Are you curious how you’d look with a different hair color? Do you want to know what colors fit you? You can easily check it with a few simple tricks in Photoshop.
How to Realistically Change Hair and Fur Color in Adobe Photoshop
I will show you how to select your hair, and then how to experiment with its color with a few sliders. You can also use the same technique to create color variations in animals!
You’ll need the following in order to complete this task:
- Your own photo!
- Optional: woman portrait
1. How to Select Hair Only in Photoshop
This part is the most difficult, because hair can be very chaotic. To ensure the best result, use a photo with a contrasting background (possibly white), with your hair mostly in the back (or, if not possible, lying on a contrasting shirt), and remove any fly-away hair, for example with one of these techniques:
The photo should be high-resolution and sharp. Or, if you want to try this tutorial without your own photo, you can use the same picture as me, or some other stock photo that meets the requirements.
Open your photo in Photoshop. Find the Lasso Tool on the toolbar and press it to reveal the sub-tools. Select the Magnetic Lasso Tool.
Click somewhere over the outline of the hair, and then slowly move along it. Do your best, but don’t worry about a perfect outcome—we’ll fix it all in a moment. After you meet the first point, click it to close the selection.
We have a selection now, but it’s not perfect. To fix it, click Refine Edge.
A new window will show up, and the picture will change to present the edge of the selection. You can choose the way of presenting it. Overlay shows the best the picture outside of the selection (for example, hair that’s not selected yet), and On Black/On White shows the selected area most clearly. You can easily switch between them using the shortcuts.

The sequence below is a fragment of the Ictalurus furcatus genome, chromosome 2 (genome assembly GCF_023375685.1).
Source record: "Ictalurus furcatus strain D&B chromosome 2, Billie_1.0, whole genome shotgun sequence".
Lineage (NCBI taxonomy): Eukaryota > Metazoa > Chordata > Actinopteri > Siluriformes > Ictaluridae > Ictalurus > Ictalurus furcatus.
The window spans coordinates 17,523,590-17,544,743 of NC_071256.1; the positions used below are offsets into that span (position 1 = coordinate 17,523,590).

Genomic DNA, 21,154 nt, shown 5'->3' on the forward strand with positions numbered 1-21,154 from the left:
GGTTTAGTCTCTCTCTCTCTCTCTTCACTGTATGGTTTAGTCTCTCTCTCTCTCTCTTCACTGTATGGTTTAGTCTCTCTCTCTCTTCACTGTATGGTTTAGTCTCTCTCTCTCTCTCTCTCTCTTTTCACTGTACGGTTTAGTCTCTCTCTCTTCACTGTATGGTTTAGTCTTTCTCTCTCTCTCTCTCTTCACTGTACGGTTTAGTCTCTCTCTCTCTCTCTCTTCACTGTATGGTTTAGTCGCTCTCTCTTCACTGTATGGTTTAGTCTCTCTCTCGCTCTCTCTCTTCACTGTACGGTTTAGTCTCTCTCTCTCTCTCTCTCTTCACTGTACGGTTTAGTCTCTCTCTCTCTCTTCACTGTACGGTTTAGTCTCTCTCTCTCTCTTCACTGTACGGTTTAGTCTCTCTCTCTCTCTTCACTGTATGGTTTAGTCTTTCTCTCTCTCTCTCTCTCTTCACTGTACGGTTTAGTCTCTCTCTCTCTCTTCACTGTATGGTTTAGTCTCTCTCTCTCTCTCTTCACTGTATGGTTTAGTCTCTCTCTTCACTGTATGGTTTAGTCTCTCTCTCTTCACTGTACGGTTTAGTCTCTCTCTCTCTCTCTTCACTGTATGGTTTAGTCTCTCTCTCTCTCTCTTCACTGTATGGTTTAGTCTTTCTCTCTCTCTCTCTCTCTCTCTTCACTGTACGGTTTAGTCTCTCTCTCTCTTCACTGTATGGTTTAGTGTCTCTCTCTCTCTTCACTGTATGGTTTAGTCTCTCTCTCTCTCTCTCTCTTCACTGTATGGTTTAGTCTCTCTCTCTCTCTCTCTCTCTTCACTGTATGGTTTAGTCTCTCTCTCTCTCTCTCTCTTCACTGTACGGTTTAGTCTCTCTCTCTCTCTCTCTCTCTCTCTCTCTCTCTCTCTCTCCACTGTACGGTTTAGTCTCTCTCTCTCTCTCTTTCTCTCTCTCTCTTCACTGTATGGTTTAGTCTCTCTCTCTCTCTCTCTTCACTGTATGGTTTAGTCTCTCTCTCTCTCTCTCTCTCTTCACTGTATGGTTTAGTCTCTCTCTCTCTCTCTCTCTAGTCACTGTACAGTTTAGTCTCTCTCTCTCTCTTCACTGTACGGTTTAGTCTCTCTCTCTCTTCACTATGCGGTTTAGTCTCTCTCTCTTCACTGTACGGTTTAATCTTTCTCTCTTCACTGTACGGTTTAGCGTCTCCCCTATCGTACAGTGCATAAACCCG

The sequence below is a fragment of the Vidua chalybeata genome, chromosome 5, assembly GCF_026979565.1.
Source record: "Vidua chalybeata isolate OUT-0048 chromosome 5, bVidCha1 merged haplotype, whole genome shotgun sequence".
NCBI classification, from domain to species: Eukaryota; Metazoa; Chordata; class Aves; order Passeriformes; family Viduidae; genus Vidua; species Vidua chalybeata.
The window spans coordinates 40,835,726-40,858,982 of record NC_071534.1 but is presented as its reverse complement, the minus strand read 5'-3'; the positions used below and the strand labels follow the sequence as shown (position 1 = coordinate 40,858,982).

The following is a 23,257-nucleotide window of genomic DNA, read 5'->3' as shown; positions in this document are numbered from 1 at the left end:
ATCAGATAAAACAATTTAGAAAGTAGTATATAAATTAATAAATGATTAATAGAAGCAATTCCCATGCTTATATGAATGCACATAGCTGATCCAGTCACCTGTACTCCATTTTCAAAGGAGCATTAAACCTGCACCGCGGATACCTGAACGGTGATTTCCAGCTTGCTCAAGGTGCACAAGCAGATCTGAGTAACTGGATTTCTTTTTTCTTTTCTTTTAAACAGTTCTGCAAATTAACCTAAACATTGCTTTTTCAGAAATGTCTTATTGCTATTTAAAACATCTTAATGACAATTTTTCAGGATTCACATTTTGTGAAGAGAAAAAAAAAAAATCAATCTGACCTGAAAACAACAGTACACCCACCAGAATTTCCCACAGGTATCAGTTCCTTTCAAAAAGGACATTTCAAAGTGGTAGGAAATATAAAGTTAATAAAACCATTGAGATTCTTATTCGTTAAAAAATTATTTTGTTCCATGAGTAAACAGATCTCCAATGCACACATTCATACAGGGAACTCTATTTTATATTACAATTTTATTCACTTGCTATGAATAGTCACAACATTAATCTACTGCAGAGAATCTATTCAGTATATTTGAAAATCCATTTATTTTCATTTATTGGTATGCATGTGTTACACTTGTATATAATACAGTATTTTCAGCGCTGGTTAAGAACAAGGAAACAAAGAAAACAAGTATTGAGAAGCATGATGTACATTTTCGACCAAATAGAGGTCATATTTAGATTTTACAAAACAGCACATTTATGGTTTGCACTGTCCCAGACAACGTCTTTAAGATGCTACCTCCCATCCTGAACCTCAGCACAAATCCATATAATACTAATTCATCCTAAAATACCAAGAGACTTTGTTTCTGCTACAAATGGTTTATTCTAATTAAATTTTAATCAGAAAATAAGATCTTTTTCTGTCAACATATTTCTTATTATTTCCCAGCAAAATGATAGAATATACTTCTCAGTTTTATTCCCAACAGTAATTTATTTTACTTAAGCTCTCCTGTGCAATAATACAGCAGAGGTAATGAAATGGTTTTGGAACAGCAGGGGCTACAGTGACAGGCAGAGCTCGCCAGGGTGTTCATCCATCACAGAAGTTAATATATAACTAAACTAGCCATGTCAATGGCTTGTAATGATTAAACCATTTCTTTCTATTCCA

Check Smart Radius and play with the slider below a little. Observe how it affects the edge of the selection.
If you move your cursor over the picture, you’ll notice you have a special brush—it’s called the Refine Radius Tool. You can use it to show the program the places that should be carefully added to the selection. You can also hold the Alt key to remove certain parts of the selection, but keep in mind it’s based on a special algorithm and may not work exactly as you expect.
Be patient and feel free to experiment. If you mess up, you can always cancel and start with a clean slate.
Switch between the views to see the outcome better. You can “paint” in all the views, but in most of them you can’t see what’s not selected.
When you’re done, change Output to New Layer with Layer Mask and press OK.
A copy of the layer will be created. If you hide the original one, you should see the hair only.
But as powerful as the Refine Edge tool is, it’s still program-based, so it can’t see everything. Let’s add some manual fixes.
Add a New Layer on the bottom and fill it with black using the paint Bucket Tool (G). Then lower the Opacity of the original picture to see the face only slightly.